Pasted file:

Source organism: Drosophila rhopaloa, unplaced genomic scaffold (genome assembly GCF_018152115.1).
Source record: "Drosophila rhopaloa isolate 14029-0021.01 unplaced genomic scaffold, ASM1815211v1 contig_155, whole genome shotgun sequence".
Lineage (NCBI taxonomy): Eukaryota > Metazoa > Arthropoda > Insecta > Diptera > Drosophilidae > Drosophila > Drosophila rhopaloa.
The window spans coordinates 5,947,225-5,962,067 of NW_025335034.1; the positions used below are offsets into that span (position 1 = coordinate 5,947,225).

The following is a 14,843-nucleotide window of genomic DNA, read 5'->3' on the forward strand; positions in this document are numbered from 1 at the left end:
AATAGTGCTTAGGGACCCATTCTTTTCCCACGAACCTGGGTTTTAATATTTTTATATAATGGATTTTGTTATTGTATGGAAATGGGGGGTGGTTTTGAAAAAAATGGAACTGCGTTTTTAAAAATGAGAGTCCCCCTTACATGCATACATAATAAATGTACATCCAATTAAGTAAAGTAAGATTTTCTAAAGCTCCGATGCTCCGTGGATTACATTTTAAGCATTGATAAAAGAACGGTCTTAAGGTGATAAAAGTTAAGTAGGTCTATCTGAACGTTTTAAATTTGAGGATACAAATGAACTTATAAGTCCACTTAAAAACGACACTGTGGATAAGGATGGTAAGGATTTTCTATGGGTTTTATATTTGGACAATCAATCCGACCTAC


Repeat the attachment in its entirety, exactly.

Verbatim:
Source organism: Drosophila rhopaloa, unplaced genomic scaffold (genome assembly GCF_018152115.1).
Source record: "Drosophila rhopaloa isolate 14029-0021.01 unplaced genomic scaffold, ASM1815211v1 contig_155, whole genome shotgun sequence".
Lineage (NCBI taxonomy): Eukaryota > Metazoa > Arthropoda > Insecta > Diptera > Drosophilidae > Drosophila > Drosophila rhopaloa.
The window spans coordinates 5,947,225-5,962,067 of NW_025335034.1; the positions used below are offsets into that span (position 1 = coordinate 5,947,225).

The following is a 14,843-nucleotide window of genomic DNA, read 5'->3' on the forward strand; positions in this document are numbered from 1 at the left end:
AATAGTGCTTAGGGACCCATTCTTTTCCCACGAACCTGGGTTTTAATATTTTTATATAATGGATTTTGTTATTGTATGGAAATGGGGGGTGGTTTTGAAAAAAATGGAACTGCGTTTTTAAAAATGAGAGTCCCCCTTACATGCATACATAATAAATGTACATCCAATTAAGTAAAGTAAGATTTTCTAAAGCTCCGATGCTCCGTGGATTACATTTTAAGCATTGATAAAAGAACGGTCTTAAGGTGATAAAAGTTAAGTAGGTCTATCTGAACGTTTTAAATTTGAGGATACAAATGAACTTATAAGTCCACTTAAAAACGACACTGTGGATAAGGATGGTAAGGATTTTCTATGGGTTTTATATTTGGACAATCAATCCGACCTAC